November 2, 2011
|Takeuchi presenting cases of Rwanda and Burundi (left)|
JICA-RI researchers presented findings from a newly launched research project, “Land and Property Problems in Post-conflict Statebuilding and Economic Development” while researchers from Japan, the US, Canada, and the Philippines shared results from a collaborative study "Harnessing Natural Resources for Peacebuilding: Lessons from U.S. and Japanese Assistance" by the ELI, GIF and the University of Tokyo. The speakers exchanged views with some 80 participants ranging from practitioners to researchers.
JICA-RI Senior Research Fellow Shinichi Takeuchi, the research leader of the above mentioned project, introduced the main concept of the study first. He explained that land and property problems often reflect political power structures, indicating the need for analysis and sensitivity over political aspects. “Inclusive policies that don't marginalize specific groups are essential in both political and economic fields," he said.
Takeuchi also discussed the findings from a comparative analysis of Rwanda and Burundi so far. The two countries share many characteristics from ethnic composition (Tutsi and Hutu), refugee issue caused by conflicts, and to land problems due to high population density and military clash. But, they have taken contrasting paths since the end of each conflict. While the minority Tutsi-led rebel won the war in Rwanda, an ethnic power-sharing approach was implemented in Burundi.
To settle land and property problems, Rwanda adopted a "land sharing policy" which grants half of the land owned by the Hutu original inhabitants to returning Tutsi refugees. Behind this “top-down” approach lies the political stability of the Rwandan government. By contrast, settlements of land disputes in Burundi were basically left to local community leaders. In a way, the power-sharing system is prevailing even at individual-level settlement of land tenure, making this “bottom-up” approach possible in the country.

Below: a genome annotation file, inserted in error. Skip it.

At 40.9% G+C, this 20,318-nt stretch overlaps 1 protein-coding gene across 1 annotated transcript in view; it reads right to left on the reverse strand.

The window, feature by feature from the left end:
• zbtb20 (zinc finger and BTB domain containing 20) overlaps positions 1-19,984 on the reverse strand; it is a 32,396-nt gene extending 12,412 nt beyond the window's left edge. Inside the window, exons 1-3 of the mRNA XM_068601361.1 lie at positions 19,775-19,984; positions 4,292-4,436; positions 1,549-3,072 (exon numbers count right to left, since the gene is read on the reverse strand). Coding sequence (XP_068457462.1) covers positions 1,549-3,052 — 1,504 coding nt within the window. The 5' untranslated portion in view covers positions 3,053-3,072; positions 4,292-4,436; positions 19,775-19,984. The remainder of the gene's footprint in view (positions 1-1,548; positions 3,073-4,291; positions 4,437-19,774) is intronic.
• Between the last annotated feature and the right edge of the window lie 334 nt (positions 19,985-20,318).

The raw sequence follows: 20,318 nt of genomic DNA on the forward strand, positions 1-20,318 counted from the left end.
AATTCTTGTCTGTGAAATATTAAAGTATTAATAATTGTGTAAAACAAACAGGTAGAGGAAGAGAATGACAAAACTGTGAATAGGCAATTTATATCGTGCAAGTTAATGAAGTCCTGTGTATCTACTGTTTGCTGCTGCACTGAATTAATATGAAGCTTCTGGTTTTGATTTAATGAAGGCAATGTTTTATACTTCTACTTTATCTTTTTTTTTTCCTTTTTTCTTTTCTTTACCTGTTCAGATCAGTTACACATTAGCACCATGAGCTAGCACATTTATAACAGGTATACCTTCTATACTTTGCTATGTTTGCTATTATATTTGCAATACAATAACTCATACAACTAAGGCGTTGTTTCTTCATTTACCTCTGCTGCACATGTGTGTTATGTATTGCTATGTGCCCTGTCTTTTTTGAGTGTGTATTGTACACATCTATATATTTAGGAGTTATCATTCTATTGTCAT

"Rwanda has been successful in controlling people's dissatisfactions, at least for now," Takeuchi pointed out. "Yet, in Burundi, there is a heap of land problems left unresolved largely because reaching a settlement is difficult and takes time. Political power style affects land disputes and also the methods for their settlements."
Another topic was the role of land/natural resource management in peacebuilding, and researchers presented case studies of seven countries and regions (Afghanistan, Liberia, Timor-Leste, Mindanao of the Philippines, Sri Lanka, South Sudan, and Cambodia). Many questions and comments were brought up from practitioners and researchers in the audience.
At the final panel discussion, panelists engaged in intense discussions while wrapping up key messages from the presentations. There Takeuchi shared his comment by referring to the two main approaches of post-conflict peacebuilding, which are 'from above' and 'from below.’ According to him, the peacebuilding from above focuses on peace agreements between warring parties, while the peacebuilding from below takes centers more on local efforts and rebuilding the livelihoods of the population, and “interventions in land and natural resource management can effectively contribute to peacebuilding from below as they are directly linked to people's daily lives,” Takeuchi stated. He also added, saying that “The peacebuilding process holds both top-down and bottom-up elements. So it’s important to consider political and policy issues at the state-level even when dealing with rehabilitation of people’s livelihood.”
Mr. Carl Bruch
|Day||October 25, 2011(Tue)|
|Place||JICA Research Institute|
JICA Research Institute
The Environmental Law Institute (ELI)
Global Infrastructure Fund Research Foundation Japan
Graduate School of Frontier Sciences, The University of Tokyo
Research Center for Sustainable Peace, Graduate School of Arts and Sciences, The University of Tokyo
The Japan Foundation Center for Global Partnership